By Dan Duncan, Senior Consultant, Clear Impact

Our United Way system is embarking on a bold journey to transform communities across the country (and now the world) by setting goals that are focused on education, income and health; the building blocks of a good life. To be successful, this journey requires local United Ways to transform from primarily fundraising and allocating agencies to community building and engagement organizations, bringing the community together to act collectively for the common good, through giving, advocating and volunteering.

There are two complementary approaches that can provide the necessary framework to help local United Ways complete this transformation and achieve real long-term results: 1) Results-Based Accountability (RBA) to focus United Way’s work on achieving measurable improvements in the quality of life in communities (“population results”); and, 2) Asset Based Community Development (ABCD) to guide effective engagement of communities in the development of strategies to achieve population results. Together, these theories of change provide the promise of measurable change through community engagement – to truly LIVE UNITED.

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Results-Based Accountability

RBA enables a United Way to identify population results and the corresponding measures necessary to track the achievement of those population results (“indicators”), as well as the performance measures to track and improve the performance of agencies and programs.

RBA introduces the power of the concept of “turning the curve” to drive long-term action, the concept of improving a trend line of an indicator rather than setting arbitrary numerical goals, which in even the best cases, usually set unrealistic or minimal results that often do not lead to sustainable long-term change.

Asset-Based Community Development

ABCD can help United Ways enhance their community engagement strategies and provide an effective framework to answer:

  1. Who are the partners that have a role to play in doing better?
  2. What works to do better, including no-cost and low-cost solutions?
  3. What do we propose to do?

To begin this process, we need to ask three questions:

  1. What are the things that only residents can do?
  2. What are the things that residents and institutions can accomplish together, as co-producers?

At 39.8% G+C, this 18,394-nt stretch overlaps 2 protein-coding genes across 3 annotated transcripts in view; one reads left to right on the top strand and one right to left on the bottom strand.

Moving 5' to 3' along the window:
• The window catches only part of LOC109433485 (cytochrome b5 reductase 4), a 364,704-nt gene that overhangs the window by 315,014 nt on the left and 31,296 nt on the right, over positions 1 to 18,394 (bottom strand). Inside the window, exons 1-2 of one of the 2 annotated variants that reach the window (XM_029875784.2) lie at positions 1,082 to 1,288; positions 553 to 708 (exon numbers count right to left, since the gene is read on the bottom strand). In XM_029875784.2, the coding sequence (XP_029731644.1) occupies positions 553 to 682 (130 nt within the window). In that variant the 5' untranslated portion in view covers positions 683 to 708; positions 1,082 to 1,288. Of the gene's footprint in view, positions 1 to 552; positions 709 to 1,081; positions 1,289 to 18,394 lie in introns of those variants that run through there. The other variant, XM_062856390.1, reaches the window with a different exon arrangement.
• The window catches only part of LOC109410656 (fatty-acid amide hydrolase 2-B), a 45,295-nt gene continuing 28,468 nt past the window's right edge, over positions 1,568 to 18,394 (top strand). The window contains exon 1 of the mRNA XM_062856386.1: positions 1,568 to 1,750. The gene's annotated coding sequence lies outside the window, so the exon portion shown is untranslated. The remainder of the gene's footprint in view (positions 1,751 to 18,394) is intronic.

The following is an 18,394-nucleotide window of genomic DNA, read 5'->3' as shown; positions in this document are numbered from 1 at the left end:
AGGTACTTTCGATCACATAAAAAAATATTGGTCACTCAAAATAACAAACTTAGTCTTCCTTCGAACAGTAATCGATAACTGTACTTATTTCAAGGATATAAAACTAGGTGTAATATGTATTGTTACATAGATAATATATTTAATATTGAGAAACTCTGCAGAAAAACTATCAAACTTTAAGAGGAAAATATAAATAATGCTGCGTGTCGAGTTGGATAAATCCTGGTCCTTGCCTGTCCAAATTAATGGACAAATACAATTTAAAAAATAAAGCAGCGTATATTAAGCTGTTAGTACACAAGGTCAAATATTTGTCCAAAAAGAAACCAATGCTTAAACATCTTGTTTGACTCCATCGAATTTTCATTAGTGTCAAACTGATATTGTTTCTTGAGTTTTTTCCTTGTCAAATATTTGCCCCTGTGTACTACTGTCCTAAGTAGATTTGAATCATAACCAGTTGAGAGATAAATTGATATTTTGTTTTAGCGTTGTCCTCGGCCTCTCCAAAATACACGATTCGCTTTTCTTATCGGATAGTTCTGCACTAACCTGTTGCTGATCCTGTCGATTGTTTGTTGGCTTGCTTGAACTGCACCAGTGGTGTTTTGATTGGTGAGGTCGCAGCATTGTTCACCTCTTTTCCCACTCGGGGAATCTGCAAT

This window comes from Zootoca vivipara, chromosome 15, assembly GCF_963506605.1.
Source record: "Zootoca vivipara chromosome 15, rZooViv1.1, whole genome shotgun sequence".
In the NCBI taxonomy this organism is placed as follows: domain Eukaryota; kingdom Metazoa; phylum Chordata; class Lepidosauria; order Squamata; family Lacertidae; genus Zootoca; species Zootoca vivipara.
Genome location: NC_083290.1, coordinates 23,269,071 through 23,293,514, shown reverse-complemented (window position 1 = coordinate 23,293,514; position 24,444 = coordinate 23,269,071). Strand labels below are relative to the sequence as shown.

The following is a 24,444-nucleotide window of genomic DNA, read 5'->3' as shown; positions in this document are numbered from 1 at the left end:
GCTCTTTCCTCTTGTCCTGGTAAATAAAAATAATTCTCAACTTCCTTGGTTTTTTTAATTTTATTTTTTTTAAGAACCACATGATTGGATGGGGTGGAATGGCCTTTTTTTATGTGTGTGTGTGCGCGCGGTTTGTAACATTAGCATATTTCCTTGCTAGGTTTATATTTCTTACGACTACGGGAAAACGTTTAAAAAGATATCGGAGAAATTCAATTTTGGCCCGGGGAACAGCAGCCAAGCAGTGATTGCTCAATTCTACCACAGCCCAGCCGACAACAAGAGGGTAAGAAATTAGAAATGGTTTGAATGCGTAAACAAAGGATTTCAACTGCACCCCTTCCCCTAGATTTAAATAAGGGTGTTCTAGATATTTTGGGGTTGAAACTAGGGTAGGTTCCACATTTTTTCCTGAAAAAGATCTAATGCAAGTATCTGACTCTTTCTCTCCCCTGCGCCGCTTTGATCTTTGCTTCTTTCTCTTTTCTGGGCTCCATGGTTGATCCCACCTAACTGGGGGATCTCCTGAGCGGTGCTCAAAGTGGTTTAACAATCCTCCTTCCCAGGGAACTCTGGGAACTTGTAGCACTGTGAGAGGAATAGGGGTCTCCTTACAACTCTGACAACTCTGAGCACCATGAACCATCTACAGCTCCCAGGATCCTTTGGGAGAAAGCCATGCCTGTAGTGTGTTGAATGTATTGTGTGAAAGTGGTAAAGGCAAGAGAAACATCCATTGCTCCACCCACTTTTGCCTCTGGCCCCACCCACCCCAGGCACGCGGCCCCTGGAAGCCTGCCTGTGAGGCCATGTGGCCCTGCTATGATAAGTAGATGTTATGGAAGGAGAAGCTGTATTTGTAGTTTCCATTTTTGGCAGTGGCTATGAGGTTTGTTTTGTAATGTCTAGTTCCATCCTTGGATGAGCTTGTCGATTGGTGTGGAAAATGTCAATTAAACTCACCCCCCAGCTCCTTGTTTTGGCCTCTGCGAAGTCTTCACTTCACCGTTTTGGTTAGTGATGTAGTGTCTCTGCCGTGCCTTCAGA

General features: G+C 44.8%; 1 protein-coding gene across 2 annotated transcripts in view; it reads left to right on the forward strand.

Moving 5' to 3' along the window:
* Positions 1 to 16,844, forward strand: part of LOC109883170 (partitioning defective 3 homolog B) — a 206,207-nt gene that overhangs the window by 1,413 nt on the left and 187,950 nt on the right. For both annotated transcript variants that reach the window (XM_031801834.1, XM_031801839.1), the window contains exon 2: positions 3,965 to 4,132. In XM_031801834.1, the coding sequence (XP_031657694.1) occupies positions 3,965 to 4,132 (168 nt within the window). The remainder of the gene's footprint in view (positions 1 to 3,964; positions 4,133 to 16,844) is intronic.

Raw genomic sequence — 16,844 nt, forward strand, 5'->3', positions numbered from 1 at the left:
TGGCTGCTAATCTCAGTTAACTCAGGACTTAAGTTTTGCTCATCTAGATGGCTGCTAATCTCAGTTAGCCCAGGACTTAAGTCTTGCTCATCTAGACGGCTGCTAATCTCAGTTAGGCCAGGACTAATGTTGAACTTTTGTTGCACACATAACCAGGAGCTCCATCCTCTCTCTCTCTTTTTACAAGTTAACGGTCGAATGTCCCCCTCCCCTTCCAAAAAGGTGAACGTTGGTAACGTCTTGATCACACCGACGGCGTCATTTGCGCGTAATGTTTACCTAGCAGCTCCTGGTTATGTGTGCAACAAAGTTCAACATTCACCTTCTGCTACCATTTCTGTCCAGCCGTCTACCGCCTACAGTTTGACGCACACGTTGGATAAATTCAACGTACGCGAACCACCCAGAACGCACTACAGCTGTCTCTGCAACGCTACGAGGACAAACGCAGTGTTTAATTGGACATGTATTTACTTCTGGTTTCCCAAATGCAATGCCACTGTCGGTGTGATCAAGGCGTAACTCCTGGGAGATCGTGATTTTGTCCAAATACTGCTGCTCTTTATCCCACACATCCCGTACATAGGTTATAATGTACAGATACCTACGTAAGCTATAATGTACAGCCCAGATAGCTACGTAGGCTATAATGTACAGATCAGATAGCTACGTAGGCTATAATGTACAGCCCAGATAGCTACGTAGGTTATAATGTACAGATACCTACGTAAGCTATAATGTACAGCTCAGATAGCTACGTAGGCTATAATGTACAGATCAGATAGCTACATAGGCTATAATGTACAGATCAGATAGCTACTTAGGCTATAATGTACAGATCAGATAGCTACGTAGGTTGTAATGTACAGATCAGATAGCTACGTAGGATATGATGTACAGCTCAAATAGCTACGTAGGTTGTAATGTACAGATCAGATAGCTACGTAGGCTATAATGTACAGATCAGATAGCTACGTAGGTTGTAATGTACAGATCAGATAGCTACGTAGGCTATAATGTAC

3. What are the things that only institutions can do?

If we are going to unlock the power of resident engagement, institutions must lead by stepping back, creating space for residents to be involved as producers of their own and their community’s well-being.

To unlock the power of community, we need to utilize the skills and resources of the people we serve. We must expand their roles beyond that of a client. They also may be an advisor, providing input to help institutions provide a better level of service directed towards individuals in the community.

However, there is a third role (and the most valuable): that of a co-producer of their own and their community’s well-being. We need residents to become involved and provide input so that we can improve services and policies. More importantly, we need to ask residents, “What can they contribute? How can they use what they already have to achieve what they need?

United Ways’ Role

Two key roles that United Ways can play to achieve their long-term goals are to 1) support the increased engagement of residents by encouraging the work of neighborhood grassroots leaders and 2) to collaborate with institutions to recognize and more effectively utilize the power and resources of resident engagement.

The work of the grassroots leaders/organizers is to mobilize the residents of a neighborhood or community to share their individual gifts through the simple acts of identifying, asking and connecting.

Their role should be to:

  1. Identify individuals in their neighborhood or community and the skills (gifts) they possess
  2. Ask them to share their individual gifts, and
  3. Encourage them to connect with other individuals who have the same passions to work collectively for the common good.

The intersection of RBA and ABCD has the potential to assist large and small United Ways to “turn the curve” and achieve measurable results in the areas of education, income and health. RBA provides a simple understandable framework to identify population results and their related indicators to drive collective action and the performance measures to track and improve individual programs and strategies. ABCD unlocks the resources in communities that are often neglected while providing direction for more effective institutional action.

If your United Way has begun the journey to align your resources around education, income and health, the building blocks of a good life you may want to explore, as a growing number of United Ways have, the power of “turning the curve” and increased community engagement through the intersection of RBA and ABCD. This intersection has the potential to unlock an abundance of resources to truly make a difference and change community conditions for all.

Download our free e-book to learn more:

Redefining the Role of United Ways with Results-Based Accountability and Asset Based Community Development

Additional Reading:

Asset Based Community Development – Asset Mapping Toolkit

The Results-Based Accountability Guide